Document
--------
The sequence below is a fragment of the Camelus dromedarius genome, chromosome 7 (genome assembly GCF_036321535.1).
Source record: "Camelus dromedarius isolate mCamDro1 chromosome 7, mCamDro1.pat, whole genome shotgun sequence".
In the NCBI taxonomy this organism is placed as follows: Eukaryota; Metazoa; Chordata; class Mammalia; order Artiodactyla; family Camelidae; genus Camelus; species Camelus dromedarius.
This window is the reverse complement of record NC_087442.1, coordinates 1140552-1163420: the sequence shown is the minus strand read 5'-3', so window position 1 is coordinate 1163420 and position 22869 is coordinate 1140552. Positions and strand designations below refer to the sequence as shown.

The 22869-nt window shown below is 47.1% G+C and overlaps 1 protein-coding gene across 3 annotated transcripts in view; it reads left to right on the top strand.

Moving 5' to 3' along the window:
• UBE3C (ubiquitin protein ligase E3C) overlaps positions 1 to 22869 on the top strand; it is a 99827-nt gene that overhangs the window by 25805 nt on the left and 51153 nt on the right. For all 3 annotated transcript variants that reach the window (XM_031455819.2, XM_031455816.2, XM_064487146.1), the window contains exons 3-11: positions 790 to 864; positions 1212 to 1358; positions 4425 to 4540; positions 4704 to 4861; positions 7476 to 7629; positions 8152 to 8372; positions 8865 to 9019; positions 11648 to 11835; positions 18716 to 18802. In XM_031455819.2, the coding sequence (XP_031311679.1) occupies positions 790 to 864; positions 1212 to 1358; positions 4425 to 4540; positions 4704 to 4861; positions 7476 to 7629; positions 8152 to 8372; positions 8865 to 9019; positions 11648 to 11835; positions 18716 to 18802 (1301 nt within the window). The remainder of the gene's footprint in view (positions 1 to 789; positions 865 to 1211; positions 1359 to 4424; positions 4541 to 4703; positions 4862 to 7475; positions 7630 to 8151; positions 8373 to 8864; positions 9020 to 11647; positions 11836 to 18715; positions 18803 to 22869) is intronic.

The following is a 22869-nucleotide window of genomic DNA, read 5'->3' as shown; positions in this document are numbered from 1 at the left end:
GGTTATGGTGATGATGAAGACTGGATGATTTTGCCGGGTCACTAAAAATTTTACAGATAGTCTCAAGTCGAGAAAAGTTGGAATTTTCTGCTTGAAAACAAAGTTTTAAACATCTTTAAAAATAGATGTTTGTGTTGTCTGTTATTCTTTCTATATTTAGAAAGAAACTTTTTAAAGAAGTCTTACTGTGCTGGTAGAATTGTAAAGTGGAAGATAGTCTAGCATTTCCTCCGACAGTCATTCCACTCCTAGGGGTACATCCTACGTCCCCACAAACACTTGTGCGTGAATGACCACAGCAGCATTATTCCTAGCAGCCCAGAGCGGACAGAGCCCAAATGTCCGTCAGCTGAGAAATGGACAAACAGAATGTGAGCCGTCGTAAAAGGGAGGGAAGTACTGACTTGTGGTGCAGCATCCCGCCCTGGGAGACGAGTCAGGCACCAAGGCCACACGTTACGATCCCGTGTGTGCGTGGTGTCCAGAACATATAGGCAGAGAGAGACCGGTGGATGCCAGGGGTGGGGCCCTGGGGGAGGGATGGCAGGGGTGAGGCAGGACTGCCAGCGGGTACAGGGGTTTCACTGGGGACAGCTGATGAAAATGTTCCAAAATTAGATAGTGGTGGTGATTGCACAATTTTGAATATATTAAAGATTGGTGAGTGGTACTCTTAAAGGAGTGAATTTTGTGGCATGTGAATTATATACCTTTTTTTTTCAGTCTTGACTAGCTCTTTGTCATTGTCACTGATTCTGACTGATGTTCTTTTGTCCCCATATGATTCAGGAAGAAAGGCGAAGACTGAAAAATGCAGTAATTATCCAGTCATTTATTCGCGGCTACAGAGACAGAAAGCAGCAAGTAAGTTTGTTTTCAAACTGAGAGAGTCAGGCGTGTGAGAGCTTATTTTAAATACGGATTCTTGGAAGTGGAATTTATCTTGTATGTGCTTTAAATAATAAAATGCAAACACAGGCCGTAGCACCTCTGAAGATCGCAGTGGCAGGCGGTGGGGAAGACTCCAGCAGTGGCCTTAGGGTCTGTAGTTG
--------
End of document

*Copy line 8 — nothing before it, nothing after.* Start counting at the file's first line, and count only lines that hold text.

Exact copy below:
The following is a 22869-nucleotide window of genomic DNA, read 5'->3' as shown; positions in this document are numbered from 1 at the left end: